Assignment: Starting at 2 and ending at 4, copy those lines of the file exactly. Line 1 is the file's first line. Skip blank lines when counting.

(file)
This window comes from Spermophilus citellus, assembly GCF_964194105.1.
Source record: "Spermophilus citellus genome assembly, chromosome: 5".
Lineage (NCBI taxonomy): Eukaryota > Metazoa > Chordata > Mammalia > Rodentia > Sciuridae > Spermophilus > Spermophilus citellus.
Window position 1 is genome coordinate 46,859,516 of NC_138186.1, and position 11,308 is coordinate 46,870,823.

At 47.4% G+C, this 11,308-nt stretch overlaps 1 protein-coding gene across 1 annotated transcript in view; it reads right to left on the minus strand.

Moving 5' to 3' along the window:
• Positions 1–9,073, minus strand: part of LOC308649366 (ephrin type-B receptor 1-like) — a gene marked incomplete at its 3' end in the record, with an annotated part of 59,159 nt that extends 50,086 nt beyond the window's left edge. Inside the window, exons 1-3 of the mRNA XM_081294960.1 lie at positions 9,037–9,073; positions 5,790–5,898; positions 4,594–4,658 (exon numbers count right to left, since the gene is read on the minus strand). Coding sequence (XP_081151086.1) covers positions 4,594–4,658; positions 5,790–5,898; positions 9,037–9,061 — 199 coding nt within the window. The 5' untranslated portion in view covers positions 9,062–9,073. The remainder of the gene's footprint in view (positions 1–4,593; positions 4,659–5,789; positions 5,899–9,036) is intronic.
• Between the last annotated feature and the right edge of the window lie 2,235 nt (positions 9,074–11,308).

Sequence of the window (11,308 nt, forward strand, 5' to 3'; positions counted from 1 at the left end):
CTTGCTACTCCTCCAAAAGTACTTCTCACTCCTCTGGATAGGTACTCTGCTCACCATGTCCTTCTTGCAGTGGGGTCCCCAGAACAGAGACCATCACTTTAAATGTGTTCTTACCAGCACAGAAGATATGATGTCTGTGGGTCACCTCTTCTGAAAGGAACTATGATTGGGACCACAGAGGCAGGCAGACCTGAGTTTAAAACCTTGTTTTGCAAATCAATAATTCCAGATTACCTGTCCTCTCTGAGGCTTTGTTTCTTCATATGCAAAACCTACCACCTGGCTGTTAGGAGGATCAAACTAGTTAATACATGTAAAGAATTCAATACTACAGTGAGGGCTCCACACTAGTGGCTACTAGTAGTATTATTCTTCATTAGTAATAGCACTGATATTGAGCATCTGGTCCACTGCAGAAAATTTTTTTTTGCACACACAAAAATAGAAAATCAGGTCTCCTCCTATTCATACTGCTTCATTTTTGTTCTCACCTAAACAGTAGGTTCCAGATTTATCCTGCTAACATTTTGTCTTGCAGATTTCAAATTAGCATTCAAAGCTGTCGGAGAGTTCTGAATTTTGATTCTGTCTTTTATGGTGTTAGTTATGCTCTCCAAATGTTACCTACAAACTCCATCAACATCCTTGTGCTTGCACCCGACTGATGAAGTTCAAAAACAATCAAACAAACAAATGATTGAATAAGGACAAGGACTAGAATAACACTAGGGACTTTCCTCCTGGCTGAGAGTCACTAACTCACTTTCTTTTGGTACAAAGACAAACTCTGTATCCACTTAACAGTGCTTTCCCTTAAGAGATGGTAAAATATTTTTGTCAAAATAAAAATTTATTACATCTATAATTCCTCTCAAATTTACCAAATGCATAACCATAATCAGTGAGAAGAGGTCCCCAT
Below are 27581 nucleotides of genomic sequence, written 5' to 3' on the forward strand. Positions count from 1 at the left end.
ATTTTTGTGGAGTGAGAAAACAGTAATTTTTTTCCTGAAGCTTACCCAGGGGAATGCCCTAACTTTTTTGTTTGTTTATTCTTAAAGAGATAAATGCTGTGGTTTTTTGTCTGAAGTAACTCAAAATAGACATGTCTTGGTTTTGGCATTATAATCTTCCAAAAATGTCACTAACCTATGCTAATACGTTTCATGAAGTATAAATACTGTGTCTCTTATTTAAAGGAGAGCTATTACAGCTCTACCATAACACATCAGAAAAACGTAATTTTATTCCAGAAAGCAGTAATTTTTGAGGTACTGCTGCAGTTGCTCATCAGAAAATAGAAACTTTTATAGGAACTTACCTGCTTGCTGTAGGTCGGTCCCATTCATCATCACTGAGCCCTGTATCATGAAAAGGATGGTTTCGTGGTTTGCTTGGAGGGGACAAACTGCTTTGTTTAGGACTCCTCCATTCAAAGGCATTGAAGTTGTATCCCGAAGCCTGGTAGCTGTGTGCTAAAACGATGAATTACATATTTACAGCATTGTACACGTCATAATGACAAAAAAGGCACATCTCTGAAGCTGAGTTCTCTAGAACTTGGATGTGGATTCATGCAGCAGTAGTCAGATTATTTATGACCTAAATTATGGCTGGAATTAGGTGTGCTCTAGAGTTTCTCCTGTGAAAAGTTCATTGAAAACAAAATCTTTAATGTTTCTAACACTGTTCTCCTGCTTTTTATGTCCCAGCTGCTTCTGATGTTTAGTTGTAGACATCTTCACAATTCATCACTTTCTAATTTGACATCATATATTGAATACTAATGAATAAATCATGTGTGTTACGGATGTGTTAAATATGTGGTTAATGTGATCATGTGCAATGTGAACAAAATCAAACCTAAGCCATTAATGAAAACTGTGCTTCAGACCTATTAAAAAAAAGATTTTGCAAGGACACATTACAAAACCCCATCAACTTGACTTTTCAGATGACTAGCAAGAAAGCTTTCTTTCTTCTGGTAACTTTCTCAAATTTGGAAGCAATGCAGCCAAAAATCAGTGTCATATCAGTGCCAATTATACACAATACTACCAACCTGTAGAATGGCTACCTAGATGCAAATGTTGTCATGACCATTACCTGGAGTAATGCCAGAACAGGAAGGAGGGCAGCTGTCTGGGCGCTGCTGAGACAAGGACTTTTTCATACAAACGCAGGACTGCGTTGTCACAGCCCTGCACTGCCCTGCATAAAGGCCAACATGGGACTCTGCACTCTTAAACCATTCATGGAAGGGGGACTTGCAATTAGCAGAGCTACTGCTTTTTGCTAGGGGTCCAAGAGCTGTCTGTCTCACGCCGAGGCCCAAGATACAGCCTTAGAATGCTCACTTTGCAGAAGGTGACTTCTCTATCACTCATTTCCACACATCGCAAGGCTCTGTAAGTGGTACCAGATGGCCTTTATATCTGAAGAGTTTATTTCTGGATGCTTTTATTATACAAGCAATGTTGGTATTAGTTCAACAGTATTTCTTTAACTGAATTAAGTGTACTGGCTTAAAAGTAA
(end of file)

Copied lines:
Source record: "Spermophilus citellus genome assembly, chromosome: 5".
Lineage (NCBI taxonomy): Eukaryota > Metazoa > Chordata > Mammalia > Rodentia > Sciuridae > Spermophilus > Spermophilus citellus.
Window position 1 is genome coordinate 46,859,516 of NC_138186.1, and position 11,308 is coordinate 46,870,823.